NewsLocal News


Former West Allis police officer leads non-profit to help first responders injured on the job

"We don't want anyone to suffer in silence."
Posted at 5:24 AM, Jan 31, 2022
and last updated 2022-01-31 13:08:08-05

MILWAUKEE — A former West Allis police officer is at the head of a non-profit with national reach. Ryan Kendall's law enforcement career was cut short in a violent way and now he wants to help others who might be struggling in the wake of similar situations.

A traumatic spinal injury, while on the job in the summer of 2019, immediately paralyzed Officer Ryan Kendall. At age 37 he was told he'd never walk again unassisted.

"I tried everything, everything in my power to get back to the job that I love. Because being a police officer was everything to me," said Kendall.

In the years that have followed he's learned it's okay, to not be okay. And now Ryan Kendall is sharing that message with other first responders who've been sidelined. His non-profit, Injured Sheepdogs, offers resources for physical and mental health, substance abuse and PTSD, nationwide.

"It sounds great," said Kendall, acknowledging his journey. "But I went through a really dark time."

Poster image (69).jpg
Ryan Kendall

After spinal surgeries and months of intense physical therapy, he was walking again with the help of a brace. But the day Kendall realized he would never again wear a badge, something inside of him broke.

"I came home, and I turned on music and I put notes on every window — um, for my girls — to not come inside, to just call the police," he recalled, growing emotional. "And I literally had my Glock in my mouth. And I was — I was ready to do it," he admitted with tears running down his face.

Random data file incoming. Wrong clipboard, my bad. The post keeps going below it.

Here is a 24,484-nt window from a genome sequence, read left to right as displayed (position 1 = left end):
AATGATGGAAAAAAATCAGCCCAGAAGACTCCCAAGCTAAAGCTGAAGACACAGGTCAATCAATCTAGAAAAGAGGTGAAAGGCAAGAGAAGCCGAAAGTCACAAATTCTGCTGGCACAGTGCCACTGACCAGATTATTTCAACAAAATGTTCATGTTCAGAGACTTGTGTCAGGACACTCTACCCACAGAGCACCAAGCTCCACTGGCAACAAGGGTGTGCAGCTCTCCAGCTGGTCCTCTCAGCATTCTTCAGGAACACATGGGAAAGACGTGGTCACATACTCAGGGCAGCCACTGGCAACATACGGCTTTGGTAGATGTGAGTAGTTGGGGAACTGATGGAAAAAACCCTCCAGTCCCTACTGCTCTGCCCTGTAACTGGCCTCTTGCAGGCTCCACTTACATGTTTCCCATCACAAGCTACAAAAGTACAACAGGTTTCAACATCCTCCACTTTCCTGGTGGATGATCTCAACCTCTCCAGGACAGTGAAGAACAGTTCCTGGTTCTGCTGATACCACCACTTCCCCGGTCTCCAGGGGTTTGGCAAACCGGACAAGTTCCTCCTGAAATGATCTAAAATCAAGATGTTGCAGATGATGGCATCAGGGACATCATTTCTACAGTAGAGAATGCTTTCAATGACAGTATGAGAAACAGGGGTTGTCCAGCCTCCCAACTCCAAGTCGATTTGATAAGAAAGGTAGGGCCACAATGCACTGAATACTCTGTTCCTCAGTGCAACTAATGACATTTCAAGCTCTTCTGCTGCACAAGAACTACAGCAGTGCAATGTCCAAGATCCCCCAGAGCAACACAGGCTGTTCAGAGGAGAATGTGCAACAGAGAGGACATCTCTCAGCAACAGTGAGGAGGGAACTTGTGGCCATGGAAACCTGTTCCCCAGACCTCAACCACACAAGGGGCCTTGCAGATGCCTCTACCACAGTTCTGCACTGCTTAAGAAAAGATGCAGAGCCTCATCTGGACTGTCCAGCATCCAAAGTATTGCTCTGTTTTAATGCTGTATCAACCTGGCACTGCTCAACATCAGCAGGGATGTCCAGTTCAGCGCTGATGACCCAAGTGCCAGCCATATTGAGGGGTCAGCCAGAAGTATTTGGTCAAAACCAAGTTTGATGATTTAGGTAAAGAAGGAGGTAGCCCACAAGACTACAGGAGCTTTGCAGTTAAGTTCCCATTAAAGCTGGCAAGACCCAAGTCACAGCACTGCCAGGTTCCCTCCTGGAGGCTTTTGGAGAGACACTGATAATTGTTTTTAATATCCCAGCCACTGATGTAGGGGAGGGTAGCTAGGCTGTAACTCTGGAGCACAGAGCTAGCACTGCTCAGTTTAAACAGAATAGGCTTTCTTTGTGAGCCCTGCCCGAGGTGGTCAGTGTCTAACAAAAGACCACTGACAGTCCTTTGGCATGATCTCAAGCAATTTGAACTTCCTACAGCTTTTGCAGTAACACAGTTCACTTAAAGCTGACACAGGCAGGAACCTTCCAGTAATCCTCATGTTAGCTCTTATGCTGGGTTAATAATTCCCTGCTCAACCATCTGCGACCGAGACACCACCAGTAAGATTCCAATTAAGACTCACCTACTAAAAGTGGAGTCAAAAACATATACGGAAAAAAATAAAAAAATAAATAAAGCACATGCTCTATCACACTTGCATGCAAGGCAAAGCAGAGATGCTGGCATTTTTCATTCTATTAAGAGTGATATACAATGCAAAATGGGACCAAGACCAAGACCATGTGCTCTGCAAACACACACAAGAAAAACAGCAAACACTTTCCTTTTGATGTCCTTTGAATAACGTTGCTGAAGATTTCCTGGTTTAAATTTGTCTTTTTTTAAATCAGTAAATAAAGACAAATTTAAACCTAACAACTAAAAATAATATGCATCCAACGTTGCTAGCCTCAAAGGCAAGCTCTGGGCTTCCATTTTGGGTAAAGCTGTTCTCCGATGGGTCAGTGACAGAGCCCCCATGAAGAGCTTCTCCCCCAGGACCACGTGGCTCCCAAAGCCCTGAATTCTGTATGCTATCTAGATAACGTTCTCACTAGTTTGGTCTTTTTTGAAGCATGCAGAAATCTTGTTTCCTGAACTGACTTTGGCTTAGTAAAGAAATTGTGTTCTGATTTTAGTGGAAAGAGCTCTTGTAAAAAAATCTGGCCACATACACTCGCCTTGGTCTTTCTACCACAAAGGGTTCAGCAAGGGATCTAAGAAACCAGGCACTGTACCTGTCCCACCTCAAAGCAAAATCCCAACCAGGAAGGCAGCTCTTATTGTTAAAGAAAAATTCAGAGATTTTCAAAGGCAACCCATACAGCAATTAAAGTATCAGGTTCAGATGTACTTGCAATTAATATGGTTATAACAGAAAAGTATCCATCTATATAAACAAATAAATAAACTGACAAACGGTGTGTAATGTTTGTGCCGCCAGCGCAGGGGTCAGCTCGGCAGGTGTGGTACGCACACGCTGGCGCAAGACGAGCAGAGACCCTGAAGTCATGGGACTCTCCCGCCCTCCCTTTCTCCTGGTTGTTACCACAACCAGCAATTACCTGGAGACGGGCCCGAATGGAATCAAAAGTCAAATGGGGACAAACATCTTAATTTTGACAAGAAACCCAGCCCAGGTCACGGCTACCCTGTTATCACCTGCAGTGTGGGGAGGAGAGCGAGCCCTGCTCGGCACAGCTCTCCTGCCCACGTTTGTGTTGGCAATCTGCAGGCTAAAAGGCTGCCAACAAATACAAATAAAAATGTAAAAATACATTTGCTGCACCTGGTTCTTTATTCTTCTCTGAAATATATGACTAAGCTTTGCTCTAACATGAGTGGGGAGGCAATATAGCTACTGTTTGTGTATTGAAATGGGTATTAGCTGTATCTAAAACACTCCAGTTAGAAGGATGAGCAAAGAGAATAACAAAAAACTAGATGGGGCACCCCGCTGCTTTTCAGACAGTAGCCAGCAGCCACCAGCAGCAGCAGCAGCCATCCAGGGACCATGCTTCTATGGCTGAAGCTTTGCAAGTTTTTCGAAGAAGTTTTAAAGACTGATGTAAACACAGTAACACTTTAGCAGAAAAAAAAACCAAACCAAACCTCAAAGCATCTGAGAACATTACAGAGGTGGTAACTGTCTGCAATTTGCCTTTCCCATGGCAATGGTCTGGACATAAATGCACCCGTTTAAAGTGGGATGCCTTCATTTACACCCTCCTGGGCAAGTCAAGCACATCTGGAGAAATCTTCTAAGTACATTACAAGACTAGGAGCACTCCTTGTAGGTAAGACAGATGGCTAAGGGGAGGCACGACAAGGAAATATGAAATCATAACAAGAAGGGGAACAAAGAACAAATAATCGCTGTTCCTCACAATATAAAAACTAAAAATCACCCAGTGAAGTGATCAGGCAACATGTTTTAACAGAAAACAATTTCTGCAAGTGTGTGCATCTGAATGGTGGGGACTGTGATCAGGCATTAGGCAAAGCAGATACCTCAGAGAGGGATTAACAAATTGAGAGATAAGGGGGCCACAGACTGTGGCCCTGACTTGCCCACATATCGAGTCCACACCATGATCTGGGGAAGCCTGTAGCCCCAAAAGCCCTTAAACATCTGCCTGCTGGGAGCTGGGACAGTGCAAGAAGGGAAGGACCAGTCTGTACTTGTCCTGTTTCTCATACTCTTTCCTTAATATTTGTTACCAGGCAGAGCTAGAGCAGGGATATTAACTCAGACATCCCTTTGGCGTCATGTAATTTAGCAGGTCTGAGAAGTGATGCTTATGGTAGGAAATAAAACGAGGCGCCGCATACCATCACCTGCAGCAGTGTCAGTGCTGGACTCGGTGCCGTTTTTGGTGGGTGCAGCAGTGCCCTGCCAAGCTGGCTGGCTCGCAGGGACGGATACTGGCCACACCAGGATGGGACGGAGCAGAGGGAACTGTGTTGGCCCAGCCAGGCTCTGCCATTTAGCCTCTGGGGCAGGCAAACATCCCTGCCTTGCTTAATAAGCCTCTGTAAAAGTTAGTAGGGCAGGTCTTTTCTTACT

It was photos of his wife and two daughters — his girls, as he calls them, that stopped him. "I immediately threw away every bullet that I had," continued Kendall. "And I said — I need help."

Before he ever picked up the gun, Kendall did reach out to two crisis agencies but said they never got back to him. That's why Injured Sheepdogs was born. The phone line is available 24/7 and confidential (That number is (414) 699-9076). And it's not a 1-800 number. If you call, you'll hear Kendall's voice on the other end.

"If I'd have had that (support), I wouldn't have had to go through that," said Kendall. "That's the biggest point with Injured Sheepdogs. We don't want anyone to suffer in silence."

Poster image (70).jpg
Kendall and fellow West Allis police officers.

Kendall knew he couldn't help anyone until he helped himself. He spent a lot of time with a therapist who works exclusively with first responders and has now joined Injured Sheepdogs and its mission.

Since he was a little boy, it was Kendall's dream to be a police officer. Today, his eyes have opened to a new calling. "I would say it is my purpose. So obviously God had a plan for me," said Kendall.

Injured Sheepdogs is a 501 (C) 3, which means 100% of any donationgoes to the organization.

Kendall says the name, Injured Sheepdogs, comes from a term coined by the military and police departments. A sheepdog protects the flock at any and all costs.

The Injured Sheepdogs hotline is (414) 699-9076.

Report a typo or error // Submit a news tip